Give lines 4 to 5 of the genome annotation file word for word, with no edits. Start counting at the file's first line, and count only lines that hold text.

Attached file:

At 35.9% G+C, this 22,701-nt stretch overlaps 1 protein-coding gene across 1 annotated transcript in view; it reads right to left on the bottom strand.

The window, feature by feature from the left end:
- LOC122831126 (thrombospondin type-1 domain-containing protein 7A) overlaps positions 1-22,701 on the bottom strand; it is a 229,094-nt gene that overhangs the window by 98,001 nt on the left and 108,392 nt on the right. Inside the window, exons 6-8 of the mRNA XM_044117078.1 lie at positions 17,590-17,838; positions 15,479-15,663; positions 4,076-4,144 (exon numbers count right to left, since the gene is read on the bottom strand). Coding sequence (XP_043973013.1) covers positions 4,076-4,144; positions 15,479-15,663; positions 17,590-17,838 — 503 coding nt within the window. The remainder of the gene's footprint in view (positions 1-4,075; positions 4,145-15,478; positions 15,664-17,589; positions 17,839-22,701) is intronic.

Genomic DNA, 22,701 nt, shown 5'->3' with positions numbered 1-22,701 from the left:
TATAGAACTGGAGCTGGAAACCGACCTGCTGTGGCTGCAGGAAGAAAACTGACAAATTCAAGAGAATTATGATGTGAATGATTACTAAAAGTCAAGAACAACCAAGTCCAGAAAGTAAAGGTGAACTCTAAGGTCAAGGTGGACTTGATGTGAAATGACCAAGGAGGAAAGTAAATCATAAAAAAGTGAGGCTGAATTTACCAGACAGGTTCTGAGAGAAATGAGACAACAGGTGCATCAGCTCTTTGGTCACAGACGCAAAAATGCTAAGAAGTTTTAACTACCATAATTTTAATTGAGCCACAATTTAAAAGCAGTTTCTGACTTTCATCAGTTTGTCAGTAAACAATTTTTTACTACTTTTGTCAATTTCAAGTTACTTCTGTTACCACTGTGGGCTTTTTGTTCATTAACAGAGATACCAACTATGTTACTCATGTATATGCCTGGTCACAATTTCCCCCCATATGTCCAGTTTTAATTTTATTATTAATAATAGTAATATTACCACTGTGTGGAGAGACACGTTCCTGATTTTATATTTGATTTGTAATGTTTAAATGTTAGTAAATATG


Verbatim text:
Genomic DNA, 22,701 nt, shown 5'->3' with positions numbered 1-22,701 from the left:
TATAGAACTGGAGCTGGAAACCGACCTGCTGTGGCTGCAGGAAGAAAACTGACAAATTCAAGAGAATTATGATGTGAATGATTACTAAAAGTCAAGAACAACCAAGTCCAGAAAGTAAAGGTGAACTCTAAGGTCAAGGTGGACTTGATGTGAAATGACCAAGGAGGAAAGTAAATCATAAAAAAGTGAGGCTGAATTTACCAGACAGGTTCTGAGAGAAATGAGACAACAGGTGCATCAGCTCTTTGGTCACAGACGCAAAAATGCTAAGAAGTTTTAACTACCATAATTTTAATTGAGCCACAATTTAAAAGCAGTTTCTGACTTTCATCAGTTTGTCAGTAAACAATTTTTTACTACTTTTGTCAATTTCAAGTTACTTCTGTTACCACTGTGGGCTTTTTGTTCATTAACAGAGATACCAACTATGTTACTCATGTATATGCCTGGTCACAATTTCCCCCCATATGTCCAGTTTTAATTTTATTATTAATAATAGTAATATTACCACTGTGTGGAGAGACACGTTCCTGATTTTATATTTGATTTGTAATGTTTAAATGTTAGTAAATATG